The one-shot RPG

Fireside is a minimalist RPG for telling stories through conversation, laughter and dice rolls. It's meant for single session games, known as "one-shots", that can be played anywhere with zero prep. The only requirements are a handful of six-sided dice (d6) and your imagination.

These rules assume you have a basic understanding of role-playing games and how to run them. Learn more.

Character creation

Characters are made up of 4 components: A role, their talents, a flaw and something they never leave home without. These can be anything but should fit with the style of game you've all agreed to play.

A character's role describes the type of person they are, implying background, social status and talents. While your role has no mechanical benefit, it does help you imagine and roleplay your character better. Use an adjective and noun when creating your role.

Example role
Grizzled Barbarian

A character's talents describe what they're naturally good at, specialize in or a superpower they have. They also add bonus dice to their rolls. Give your character 3 talents. These should be specfic; "Good at combat" is too general.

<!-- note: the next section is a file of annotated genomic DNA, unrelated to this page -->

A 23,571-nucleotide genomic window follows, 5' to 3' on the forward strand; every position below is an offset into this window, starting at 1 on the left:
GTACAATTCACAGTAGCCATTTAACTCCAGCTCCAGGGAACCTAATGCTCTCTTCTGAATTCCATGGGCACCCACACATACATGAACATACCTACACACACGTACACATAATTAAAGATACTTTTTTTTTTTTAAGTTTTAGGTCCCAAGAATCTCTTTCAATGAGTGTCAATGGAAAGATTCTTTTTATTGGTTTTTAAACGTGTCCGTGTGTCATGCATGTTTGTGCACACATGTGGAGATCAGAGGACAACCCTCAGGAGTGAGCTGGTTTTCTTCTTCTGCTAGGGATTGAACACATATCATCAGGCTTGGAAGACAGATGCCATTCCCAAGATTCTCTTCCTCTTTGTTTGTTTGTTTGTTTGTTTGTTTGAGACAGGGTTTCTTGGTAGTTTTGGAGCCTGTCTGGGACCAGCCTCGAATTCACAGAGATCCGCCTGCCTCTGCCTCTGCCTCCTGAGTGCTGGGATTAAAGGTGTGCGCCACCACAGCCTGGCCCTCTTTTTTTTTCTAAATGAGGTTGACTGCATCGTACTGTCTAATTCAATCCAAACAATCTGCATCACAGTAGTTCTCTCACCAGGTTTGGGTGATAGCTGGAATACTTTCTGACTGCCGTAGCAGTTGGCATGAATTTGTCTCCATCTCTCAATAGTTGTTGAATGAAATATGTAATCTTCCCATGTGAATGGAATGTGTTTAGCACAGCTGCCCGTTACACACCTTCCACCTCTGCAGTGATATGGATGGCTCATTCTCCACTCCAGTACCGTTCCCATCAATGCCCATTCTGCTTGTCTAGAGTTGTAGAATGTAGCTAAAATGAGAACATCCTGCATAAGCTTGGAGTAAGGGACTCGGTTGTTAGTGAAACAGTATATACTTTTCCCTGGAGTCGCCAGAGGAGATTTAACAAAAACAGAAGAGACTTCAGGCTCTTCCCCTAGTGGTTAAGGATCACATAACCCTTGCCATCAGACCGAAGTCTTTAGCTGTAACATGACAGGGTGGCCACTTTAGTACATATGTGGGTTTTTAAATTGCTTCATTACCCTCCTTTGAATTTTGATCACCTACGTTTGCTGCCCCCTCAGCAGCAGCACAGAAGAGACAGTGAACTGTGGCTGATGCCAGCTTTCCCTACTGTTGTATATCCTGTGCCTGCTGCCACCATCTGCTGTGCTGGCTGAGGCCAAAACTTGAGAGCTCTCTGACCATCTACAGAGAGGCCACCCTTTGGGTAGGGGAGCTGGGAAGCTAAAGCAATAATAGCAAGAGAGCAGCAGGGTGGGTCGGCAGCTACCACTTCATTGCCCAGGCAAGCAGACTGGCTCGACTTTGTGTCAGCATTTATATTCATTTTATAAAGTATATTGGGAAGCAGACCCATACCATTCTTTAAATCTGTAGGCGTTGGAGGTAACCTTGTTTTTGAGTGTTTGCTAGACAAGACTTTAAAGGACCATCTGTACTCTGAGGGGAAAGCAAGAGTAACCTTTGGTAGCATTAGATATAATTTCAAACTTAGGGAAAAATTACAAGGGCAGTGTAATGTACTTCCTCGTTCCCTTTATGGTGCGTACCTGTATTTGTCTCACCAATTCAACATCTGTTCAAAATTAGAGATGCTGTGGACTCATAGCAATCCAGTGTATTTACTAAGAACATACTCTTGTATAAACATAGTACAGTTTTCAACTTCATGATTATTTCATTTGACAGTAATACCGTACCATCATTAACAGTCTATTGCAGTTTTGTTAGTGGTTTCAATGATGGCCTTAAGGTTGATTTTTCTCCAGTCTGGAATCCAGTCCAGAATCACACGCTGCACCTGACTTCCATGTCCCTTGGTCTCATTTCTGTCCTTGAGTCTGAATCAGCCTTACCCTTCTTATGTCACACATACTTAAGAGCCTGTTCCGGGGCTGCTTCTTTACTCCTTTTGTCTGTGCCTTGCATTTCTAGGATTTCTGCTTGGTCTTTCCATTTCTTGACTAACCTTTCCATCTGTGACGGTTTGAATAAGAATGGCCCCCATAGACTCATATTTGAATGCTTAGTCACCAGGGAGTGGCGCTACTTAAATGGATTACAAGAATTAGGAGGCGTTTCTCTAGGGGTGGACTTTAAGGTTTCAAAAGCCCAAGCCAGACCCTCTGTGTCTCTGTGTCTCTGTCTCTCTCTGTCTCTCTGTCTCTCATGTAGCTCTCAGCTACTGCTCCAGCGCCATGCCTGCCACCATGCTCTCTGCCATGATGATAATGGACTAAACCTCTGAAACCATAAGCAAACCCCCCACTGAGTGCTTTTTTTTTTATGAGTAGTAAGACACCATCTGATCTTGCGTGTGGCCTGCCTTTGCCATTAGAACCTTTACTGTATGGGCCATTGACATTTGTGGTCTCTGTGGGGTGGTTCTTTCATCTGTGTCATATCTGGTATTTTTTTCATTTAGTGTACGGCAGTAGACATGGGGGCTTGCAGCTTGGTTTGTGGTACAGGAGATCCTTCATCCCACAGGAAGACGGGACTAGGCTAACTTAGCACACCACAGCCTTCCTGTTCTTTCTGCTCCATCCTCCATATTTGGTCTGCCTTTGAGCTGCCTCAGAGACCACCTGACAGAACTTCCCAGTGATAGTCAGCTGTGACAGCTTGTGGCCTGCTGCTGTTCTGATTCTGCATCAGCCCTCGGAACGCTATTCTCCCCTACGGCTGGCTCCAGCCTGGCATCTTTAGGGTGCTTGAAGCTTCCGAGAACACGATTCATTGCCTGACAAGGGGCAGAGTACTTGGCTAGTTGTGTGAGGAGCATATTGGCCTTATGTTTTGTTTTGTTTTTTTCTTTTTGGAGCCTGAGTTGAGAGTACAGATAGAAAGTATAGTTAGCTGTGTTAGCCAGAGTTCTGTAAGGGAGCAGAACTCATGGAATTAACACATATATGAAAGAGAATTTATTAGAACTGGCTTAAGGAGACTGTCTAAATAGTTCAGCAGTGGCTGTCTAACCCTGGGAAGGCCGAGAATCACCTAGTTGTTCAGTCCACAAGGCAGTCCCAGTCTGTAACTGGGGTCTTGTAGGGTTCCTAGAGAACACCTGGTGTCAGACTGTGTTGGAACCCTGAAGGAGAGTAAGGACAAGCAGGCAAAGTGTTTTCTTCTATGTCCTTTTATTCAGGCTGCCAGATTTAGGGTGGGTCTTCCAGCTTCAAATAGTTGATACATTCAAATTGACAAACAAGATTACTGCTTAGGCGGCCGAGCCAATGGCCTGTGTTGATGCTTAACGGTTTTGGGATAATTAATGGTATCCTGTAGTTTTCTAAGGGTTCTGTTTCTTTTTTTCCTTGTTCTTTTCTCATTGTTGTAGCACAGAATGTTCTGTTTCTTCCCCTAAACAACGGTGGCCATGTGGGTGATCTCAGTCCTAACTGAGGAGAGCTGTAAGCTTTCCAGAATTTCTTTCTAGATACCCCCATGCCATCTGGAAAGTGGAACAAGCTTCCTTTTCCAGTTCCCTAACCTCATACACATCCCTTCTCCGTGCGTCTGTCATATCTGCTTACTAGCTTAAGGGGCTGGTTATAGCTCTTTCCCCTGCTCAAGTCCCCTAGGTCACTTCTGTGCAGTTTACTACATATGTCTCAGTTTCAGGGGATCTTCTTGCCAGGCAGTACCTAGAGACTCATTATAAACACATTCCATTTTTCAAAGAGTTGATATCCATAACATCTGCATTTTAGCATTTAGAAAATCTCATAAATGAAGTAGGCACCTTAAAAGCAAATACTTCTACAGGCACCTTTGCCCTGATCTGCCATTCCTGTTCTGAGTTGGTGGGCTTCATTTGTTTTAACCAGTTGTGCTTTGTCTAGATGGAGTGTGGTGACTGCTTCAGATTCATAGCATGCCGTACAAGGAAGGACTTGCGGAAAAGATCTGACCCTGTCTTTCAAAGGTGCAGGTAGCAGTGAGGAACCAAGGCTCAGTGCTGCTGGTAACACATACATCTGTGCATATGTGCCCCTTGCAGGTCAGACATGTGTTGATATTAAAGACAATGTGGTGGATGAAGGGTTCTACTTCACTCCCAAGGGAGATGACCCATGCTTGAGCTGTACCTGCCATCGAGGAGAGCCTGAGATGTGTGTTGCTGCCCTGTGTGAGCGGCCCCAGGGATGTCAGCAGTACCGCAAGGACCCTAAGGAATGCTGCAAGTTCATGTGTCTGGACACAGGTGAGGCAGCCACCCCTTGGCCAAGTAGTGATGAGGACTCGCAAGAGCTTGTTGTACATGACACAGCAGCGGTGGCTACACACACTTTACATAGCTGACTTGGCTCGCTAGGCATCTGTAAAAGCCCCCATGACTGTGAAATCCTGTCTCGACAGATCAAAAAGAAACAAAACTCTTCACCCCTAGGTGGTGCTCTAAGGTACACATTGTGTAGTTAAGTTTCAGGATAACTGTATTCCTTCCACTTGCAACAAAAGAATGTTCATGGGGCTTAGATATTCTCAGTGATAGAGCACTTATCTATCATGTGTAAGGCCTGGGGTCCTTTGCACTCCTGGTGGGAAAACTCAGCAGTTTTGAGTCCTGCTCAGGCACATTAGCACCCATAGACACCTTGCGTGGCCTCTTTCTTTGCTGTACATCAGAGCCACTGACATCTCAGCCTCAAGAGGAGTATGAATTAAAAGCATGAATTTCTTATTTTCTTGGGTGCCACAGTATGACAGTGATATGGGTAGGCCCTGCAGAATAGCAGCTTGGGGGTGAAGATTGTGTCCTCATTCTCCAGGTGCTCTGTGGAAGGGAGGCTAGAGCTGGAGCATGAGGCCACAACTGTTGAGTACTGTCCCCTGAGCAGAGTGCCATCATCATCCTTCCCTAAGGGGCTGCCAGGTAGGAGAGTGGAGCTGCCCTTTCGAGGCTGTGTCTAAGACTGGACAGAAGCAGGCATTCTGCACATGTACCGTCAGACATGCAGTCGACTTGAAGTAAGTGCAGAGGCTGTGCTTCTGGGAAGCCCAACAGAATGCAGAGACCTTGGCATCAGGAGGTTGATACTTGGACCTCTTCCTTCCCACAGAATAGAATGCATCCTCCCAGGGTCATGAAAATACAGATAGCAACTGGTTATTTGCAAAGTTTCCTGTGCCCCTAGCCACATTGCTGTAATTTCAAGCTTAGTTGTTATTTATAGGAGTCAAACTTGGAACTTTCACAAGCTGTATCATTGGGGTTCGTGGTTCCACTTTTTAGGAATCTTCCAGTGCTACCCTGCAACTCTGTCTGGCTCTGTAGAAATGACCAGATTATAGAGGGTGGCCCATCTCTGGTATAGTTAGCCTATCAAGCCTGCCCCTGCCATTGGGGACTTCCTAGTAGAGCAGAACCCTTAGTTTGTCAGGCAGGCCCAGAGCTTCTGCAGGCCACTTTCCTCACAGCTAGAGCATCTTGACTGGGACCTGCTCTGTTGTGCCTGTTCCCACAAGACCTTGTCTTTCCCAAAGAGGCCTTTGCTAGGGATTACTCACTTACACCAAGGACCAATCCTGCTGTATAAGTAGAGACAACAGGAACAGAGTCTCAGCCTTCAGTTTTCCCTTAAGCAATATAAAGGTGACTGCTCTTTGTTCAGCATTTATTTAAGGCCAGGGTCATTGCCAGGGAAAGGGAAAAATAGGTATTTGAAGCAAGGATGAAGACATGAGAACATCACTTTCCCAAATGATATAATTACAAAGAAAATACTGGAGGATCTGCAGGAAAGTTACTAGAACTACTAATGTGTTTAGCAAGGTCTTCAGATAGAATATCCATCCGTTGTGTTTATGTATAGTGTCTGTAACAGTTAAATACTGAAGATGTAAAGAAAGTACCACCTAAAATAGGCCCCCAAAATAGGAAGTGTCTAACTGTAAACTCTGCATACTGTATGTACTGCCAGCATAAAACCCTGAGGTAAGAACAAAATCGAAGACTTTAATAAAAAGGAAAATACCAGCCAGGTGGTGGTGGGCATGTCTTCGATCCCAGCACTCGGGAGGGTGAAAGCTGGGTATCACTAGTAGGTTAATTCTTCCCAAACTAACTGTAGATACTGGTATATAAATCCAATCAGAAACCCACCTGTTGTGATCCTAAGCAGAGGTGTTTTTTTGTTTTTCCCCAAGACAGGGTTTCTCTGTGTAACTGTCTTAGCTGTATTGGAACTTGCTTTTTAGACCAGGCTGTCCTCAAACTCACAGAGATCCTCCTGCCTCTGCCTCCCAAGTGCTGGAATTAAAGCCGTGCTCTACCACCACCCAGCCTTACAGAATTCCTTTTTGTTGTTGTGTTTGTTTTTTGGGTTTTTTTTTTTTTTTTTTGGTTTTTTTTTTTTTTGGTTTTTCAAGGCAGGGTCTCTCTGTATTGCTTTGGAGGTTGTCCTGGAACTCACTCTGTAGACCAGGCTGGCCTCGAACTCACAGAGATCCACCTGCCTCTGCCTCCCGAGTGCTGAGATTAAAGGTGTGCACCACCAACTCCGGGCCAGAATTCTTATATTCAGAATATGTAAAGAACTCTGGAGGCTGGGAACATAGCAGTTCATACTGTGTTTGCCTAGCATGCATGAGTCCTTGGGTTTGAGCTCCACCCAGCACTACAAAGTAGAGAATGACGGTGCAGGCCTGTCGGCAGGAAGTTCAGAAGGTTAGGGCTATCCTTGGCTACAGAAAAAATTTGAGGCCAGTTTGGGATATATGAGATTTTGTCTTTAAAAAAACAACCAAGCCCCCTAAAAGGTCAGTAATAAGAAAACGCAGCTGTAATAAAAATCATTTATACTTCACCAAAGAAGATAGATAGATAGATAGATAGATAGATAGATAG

Example talents
- Smashing stuff with his bare hands
- Surviving in the wilds
- Bullying others into getting his way

No character is perfect and a flaw helps make them more dynamic. It also helps the GM add interesting complications to the story. Your flaw should be something that isn't in effect all the time. A missing limb is potentially a bad flaw, for example.

Example flaw
Uncomfortable in highly populated areas

Finally, describe something they never leave home without. This might be a weapon, a favorite tool or pet. Whatever it is, it should be important to them.

Example item
Two hand-axes he crafted from a rare ore found in his homelands

To finish, give your character an interesting name and take turns introducing them to the group.

Rolling the dice

When a character's action has no obvious outcome the GM will ask for a roll. Roll 1d6, adding +1d6 for each of the following bonuses:

Each bonus is only applied once per roll and the GM has final say on which bonuses are relevant.


After rolling, look for the single highest dice to determine the outcome.